WASHINGTON -- Concerns about the so-called fiscal cliff pushed consumer confidence down this month to its lowest level since late 2011, according to a widely watched private barometer.
The preliminary reading for January in the survey from Thomson Reuters and the University of Michigan fell to 71.3 from 72.9 last month, Reuters reported. It was the second straight monthly decline.
The last time the figure was lower was in December 2011.
Analysts had expected the reading to increase to 75 after President Obama and Congress reached a deal to avoid most of the large tax increases that kicked in on Jan. 1 as part of the fiscal cliff.
But the survey found that 35% of consumers referred negatively to the fiscal cliff negotiations, director Richard Curtin told Reuters. And although tax rates rose only for those with annual household incomes above $450,000, a temporary payroll tax cut expired on Jan. 1.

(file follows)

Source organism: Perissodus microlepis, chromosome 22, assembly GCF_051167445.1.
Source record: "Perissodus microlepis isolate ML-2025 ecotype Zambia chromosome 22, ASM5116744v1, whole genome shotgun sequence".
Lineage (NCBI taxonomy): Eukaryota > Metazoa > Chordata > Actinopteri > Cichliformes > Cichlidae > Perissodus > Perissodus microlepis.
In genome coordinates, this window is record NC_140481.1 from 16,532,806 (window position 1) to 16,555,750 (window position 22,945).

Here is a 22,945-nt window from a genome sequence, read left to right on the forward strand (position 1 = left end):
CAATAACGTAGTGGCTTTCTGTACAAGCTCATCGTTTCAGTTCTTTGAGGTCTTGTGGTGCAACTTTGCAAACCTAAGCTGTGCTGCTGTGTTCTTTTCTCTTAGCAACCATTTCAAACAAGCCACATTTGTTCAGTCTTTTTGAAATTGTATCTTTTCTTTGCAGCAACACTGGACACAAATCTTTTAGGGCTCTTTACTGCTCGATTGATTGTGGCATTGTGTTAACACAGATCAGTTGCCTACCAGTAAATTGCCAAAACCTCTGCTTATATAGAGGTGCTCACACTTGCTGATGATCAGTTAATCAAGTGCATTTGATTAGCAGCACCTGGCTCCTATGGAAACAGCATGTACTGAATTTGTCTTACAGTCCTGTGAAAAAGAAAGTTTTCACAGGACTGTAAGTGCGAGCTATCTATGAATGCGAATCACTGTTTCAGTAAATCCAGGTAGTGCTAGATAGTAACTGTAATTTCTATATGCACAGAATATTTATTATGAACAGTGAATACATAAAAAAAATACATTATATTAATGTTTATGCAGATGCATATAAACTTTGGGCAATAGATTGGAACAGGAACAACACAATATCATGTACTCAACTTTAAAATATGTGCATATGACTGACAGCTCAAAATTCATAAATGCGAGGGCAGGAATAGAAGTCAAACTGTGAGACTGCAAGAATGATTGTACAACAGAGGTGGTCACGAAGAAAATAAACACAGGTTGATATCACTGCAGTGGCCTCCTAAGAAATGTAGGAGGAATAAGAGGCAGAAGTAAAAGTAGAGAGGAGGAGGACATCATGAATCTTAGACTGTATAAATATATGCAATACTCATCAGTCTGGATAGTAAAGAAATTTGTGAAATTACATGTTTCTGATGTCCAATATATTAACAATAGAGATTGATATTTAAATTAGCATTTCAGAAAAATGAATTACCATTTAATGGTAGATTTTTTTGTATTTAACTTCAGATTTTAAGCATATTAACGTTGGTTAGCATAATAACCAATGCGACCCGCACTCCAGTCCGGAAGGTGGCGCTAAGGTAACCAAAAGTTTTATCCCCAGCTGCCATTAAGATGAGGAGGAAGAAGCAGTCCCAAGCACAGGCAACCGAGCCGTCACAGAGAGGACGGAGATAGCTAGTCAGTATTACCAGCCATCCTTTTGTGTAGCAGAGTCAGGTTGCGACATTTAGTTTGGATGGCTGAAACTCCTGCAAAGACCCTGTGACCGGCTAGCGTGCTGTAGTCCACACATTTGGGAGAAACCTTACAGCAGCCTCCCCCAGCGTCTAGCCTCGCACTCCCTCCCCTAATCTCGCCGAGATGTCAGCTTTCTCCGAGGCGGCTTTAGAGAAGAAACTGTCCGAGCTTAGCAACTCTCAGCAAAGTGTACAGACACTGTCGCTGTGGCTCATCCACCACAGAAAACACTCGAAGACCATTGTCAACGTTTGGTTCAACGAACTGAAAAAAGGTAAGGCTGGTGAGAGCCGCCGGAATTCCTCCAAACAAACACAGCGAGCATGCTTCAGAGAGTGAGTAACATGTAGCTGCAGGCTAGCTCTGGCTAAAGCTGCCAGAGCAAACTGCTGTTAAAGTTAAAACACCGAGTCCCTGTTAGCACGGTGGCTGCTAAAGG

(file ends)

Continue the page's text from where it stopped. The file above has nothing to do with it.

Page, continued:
In addition, the fight over increasing the debt limit, which officials have warned could lead to a U.S. default as early as mid-February, still looms over the economy.
"Importantly, the debt ceiling debate is still upcoming and could further weaken confidence," Curtin said.
Consumers' view of current economic conditions hit its lowest level since July. And their expectations for the economy were even more pessimistic, reaching their lowest point since November 2011.